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Modeling human dynamics of face-to-face interaction networksFace-to-face interaction networks describe social interactions in human gatherings, and are the substrate for processes such as epidemic spreading and gossip propagation. The bursty nature of human behavior characterizes many aspects of empirical data, such as the distribution of conversation lengths, of conversations per person, or of interconversation times. Despite several recent attempts, a general theoretical understanding of the global picture emerging from data is still lacking. Here we present a simple model that reproduces quantitatively most of the relevant features of empirical face-to-face interaction networks. The model describes agents that perform a random walk in a two-dimensional space and are characterized by an attractiveness whose effect is to slow down the motion of people around them. The proposed framework sheds light on the dynamics of human interactions and can improve the modeling of dynamical processes taking place on the ensuing dynamical social networks.
Random walks on temporal networks
Starnini, Michele; Baronchelli, Andrea; Barrat, Alain; Pastor Satorras, Romualdo
Physical review E: statistical, nonlinear, and soft matter physics
Date of publication: 2012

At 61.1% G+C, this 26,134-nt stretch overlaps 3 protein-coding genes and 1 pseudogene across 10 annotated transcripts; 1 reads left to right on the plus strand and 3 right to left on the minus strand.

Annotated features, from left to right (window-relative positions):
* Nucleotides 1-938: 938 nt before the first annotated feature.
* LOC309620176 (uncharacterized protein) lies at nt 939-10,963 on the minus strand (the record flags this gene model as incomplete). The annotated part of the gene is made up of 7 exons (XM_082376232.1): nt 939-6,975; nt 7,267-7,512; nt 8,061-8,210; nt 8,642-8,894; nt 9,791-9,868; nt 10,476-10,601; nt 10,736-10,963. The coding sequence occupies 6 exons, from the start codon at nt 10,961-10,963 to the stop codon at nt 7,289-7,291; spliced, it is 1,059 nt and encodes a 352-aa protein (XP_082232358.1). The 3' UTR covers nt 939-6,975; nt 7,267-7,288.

Read the abstract Access to the full text Share Reference managersMany natural and artificial networks evolve in time. Nodes and connections appear and disappear at various time scales, and their dynamics has profound consequences for any processes in which they are involved. The first empirical analysis of the temporal patterns characterizing dynamic networks are still recent, so that many questions remain open. Here, we study how random walks, as a paradigm of dynamical processes, unfold on temporally evolving networks. To this aim, we use empirical dynamical networks of contacts between individuals, and characterize the fundamental quantities that impact any general process taking place upon them. Furthermore, we introduce different randomizing strategies that allow us to single out the role of the different properties of the empirical networks. We show that the random walk exploration is slower on temporal networks than it is on the aggregate projected network, even when the time is properly rescaled. In particular, we point out that a fundamental role is played by the temporal correlations between consecutive contacts present in the data. Finally, we address the consequences of the intrinsically limited duration of many real world dynamical networks. Considering the fundamental prototypical role of the random walk process, we believe that these results could help to shed light on the behavior of more complex dynamics on temporally evolving networks.